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Leadership Theories

Leadership is a term used for defining the characteristics, qualities, skills, and objectives in an individual who successfully leads his or her particular group or organization in the attainment of the desired goal or objective. A leader is simply defined as someone you follow to a place you would not go by yourself. In the 21st Century this definition of leadership has been abandoned. In today’s society most of the individual tasks associated with our daily routines are becoming more complex and diverse.

Cultural changes, technological advancements, productivity and commitments are of high importance. Regardless of the terminology leadership presents a vision for the future and some transforming quality, it encompasses authenticity and credibility. Thus leadership is a trait that is extremely valuable in any society. It is known as a relational process of people attempting to make a difference in a situation. An effective leader is the one who influences other in a dynamic way; leaders are interactive with the people.

In the modern era leadership rests on three basic qualities: 1) Intellectual Stimulation, 2) Individual Consideration, 2) Charisma and Inspiration, The Theories The Universalist Theories of Leadership all focus on one thing; that leaders have key characteristics in common. Psychologists

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believe people with these key traits will always emerge as leaders and be successful regardless of the situation. This approach believes that there is a universal formula of the traits or behavior for an effective leader.

In other words, the universal approach assumes that there is “one best way” to lead in all situations. In the Trait Approach psychologists have tried to identify specific traits that leaders posses. Traits are consistent and involved identifying physical and personality attributes including height, appearance and energy levels. It was found that leaders tend to be slightly taller than their followers. Terman 1904 asked teachers to describe playgroup leaders. They were reported to be active, quick and skilful.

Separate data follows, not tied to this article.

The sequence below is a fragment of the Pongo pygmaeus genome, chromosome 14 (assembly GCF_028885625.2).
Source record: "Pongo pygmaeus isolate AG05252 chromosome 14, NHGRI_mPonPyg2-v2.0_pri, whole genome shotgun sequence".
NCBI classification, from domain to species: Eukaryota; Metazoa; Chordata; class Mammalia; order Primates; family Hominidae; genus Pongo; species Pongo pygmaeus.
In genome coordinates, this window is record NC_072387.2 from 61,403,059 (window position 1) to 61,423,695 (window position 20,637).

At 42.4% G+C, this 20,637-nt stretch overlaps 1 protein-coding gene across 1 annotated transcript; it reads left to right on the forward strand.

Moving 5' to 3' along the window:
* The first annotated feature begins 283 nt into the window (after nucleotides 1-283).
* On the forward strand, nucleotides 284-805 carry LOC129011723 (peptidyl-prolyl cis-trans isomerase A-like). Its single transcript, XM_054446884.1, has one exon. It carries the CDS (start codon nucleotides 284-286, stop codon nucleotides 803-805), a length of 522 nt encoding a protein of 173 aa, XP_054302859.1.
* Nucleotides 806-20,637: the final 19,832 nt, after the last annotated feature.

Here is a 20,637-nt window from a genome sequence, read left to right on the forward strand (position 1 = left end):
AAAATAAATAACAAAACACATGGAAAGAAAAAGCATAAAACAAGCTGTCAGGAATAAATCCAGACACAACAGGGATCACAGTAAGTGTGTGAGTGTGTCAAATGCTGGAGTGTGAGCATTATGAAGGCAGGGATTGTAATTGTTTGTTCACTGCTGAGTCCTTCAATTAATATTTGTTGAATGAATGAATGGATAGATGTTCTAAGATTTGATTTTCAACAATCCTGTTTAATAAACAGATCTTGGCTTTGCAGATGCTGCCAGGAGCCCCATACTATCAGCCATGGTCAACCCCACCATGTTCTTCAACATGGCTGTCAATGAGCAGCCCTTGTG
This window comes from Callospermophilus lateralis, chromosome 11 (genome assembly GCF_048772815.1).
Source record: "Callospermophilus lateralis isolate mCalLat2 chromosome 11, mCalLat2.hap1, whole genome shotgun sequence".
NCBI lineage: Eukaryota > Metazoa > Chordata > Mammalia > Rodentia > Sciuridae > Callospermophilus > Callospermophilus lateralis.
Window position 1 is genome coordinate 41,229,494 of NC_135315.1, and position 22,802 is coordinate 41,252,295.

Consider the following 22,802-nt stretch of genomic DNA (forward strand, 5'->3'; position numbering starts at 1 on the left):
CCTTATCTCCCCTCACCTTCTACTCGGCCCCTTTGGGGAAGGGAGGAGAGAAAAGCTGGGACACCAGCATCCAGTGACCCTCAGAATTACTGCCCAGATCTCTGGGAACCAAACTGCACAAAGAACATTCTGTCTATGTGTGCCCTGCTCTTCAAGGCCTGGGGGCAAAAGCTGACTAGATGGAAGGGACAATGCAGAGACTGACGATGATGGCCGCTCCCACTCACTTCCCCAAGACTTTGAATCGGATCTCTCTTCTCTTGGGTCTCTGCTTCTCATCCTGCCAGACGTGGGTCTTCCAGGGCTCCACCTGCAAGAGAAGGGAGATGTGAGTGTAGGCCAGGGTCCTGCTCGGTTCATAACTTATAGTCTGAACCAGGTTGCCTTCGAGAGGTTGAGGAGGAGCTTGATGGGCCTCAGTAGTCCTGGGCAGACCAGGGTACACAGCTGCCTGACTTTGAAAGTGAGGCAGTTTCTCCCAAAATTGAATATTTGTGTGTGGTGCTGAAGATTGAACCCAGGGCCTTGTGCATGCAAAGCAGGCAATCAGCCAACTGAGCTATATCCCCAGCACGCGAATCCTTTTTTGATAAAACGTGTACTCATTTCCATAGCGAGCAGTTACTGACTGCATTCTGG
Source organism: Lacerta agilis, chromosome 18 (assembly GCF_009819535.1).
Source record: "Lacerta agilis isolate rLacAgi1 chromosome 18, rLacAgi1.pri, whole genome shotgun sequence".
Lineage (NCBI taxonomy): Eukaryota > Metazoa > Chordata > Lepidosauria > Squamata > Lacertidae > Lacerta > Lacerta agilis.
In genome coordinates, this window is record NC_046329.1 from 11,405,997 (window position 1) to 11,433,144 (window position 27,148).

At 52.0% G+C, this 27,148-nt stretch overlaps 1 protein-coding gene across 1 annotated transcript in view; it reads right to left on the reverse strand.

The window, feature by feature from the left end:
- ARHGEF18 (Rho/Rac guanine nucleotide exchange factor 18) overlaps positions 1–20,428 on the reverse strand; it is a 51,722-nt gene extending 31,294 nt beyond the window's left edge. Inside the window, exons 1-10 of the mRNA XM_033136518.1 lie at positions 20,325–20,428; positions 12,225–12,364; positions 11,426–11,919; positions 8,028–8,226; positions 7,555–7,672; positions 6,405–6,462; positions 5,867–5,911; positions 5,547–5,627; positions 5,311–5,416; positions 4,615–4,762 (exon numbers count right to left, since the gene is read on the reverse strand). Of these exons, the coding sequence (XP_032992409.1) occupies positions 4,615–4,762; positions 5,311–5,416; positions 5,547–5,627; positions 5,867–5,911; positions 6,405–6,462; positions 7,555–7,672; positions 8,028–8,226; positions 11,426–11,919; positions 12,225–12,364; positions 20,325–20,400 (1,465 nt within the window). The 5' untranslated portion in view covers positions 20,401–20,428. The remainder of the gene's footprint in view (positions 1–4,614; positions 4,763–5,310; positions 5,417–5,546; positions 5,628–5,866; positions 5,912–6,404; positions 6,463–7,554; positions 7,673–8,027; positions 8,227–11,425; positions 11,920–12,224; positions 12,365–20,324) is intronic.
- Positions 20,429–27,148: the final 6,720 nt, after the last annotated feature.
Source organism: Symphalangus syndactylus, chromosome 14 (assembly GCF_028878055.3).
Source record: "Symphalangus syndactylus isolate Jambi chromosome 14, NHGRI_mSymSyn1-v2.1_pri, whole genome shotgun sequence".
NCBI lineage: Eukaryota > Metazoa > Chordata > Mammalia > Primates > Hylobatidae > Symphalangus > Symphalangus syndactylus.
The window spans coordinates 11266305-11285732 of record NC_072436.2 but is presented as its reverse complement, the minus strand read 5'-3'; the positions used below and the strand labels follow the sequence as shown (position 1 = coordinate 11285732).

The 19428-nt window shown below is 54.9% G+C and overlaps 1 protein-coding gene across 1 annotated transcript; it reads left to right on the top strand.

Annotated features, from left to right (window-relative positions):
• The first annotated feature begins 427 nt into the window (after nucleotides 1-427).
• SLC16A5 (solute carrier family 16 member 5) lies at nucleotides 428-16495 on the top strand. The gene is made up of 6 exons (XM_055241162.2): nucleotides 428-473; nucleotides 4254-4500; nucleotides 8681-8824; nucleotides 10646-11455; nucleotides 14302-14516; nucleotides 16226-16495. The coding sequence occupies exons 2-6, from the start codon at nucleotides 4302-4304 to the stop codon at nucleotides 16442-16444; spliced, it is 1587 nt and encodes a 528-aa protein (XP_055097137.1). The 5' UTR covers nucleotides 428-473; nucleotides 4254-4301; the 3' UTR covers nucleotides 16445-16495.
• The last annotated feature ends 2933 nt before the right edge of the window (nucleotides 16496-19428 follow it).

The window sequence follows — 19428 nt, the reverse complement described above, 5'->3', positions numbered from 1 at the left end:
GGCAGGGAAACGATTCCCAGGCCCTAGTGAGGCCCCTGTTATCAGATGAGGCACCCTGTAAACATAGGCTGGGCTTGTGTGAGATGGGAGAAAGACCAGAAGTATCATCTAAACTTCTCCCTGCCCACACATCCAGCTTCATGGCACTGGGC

Bavelas 1960 saw that leadership traits as quickness of decision, the courage to take risks, coolness under stress, intuition, and luck. Stogdill 1974 reviewed a large number of studies and found that leaders are slightly more intelligent, more extravert and more sociable. Bray and Campbell 1974, found that managers who were most frequently promoted tended to score highly on oral communication, human relationship skills and need for advancement. McClelland 1975 sees the need for power as a prerequisite to assuming a managerial role [Miles, 2000].

Behavioral theories begin to consider the effect of the leaders’ behavior on performance and try to identify what behaviors effective leaders show. The behavioral approach was developed in the late 1950’s. The behavioral focus on the two main categories of behavior, task oriented and relationship. Task orientated leader concentrates on performing jobs, focusing on tasks, standards and supervising jobs. Relationship orientated leaders are concerned with the employees well being and involve them in making suggestions.

Contrary to the universal approach, the contingent approach does not believe the “one best way” formula. It believes that effective leadership depends on the specific situation. The contingency theories of leadership examine the interaction of the characteristics of the leader and the situation, stating that effective leadership depends on the proper match between the two. The contingency theories build on the behavioral theories, as the style of leadership has to be identified first. They are different because they recognize no one best style of leadership.

Rather leader effectiveness depends, or is contingent upon, the interaction of leader behavior and the situation. Fieldler 1967 contingency model of leadership states the effective leadership depends upon a match between behavioral style and the degree to which the work situation gives control and influence to the leader [Terry, 1993]. The charismatic theory of leadership has been developed recently and not many studies have been conducted in order to find out about its effectiveness.

The charismatic theories portray a different and interesting approach to the leadership. It has been seen that charisma and attraction possessed by individuals is an effective tool for leadership. People for many reasons feel attracted to a certain personality and this attraction can lead to a powerful leadership. There are three features of the charismatic leadership, the first is that people trust the correctness of the leader, second the followers feel affection towards the leader and obey him willingly, and third the followers feel emotional involvement.

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